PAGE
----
The long awaited cross country trip to Missouri from California began right after school got out in early June.  I had my little handbag by my side, and on the trip I carried extra fun things like gum and Neccos inside.  Well, my brother and I always loved riding across country in the roomy Chevrolet, marking the route town by town on a big map and watching for license plates from different states.  I looked forward to our lunch stops as my food obsession then was tuna sandwiches and cherry pie for dessert.  I ate nothing but those items all the way across country and compared quality from cafe to cafe!  On one such stop when my Dad filled up with gasoline, I made the mandatory girls room pit stop and left my purse!  This was in the middle of Utah and I did not notice (must have been in a pie state of mind) until we were well up the Rockies in Colorado!!  Oh my, was I a sad little girl!  Anyway, my parents cajoled me and reminded me how much fun awaited us with our cousins in Missouri.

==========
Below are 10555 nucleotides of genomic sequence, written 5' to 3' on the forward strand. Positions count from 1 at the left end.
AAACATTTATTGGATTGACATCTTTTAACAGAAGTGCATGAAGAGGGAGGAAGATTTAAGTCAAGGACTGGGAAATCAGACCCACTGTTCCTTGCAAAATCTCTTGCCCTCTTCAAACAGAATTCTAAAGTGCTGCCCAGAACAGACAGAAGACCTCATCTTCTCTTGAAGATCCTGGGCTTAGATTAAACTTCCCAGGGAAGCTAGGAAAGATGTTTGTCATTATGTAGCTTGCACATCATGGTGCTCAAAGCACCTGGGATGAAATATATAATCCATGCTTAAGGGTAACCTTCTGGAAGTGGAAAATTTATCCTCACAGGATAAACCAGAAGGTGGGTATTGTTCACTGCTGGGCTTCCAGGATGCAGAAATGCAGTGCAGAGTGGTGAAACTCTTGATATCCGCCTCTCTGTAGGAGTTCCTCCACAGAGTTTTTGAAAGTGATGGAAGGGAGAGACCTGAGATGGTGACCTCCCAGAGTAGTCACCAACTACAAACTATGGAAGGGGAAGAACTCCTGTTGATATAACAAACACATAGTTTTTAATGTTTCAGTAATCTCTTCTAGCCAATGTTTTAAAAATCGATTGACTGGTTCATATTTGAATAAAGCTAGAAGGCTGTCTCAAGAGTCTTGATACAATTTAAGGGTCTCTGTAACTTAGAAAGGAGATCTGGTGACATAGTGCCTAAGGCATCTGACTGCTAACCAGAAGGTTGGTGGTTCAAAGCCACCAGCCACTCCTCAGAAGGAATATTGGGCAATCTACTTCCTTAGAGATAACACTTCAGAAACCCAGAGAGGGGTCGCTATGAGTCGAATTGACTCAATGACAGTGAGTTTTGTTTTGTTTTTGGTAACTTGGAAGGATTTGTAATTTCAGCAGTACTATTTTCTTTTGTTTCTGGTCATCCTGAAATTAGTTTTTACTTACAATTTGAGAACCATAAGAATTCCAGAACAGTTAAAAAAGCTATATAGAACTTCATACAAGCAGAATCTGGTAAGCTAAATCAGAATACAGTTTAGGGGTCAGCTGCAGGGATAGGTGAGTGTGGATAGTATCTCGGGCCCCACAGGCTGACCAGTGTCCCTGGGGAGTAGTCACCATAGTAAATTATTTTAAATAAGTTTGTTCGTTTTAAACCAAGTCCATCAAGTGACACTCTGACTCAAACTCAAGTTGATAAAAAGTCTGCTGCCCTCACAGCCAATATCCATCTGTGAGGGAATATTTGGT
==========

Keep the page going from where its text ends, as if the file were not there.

Two weeks later, on our road trip back to California, we stopped at the same gas station in Utah and, lo and behold, the owner was there and when my Dad inquired about the purse he smiled and pulled it right out of a cupboard.  Halleluia – I was astounded and one happy little girl!  I think that experience made me a solid devotee of the handbag.  Additionally, since it was “found”  I have always been a bit of an optimist about life, feeling that souls out there aren’t all bad and that the possibilities for the “good” are real.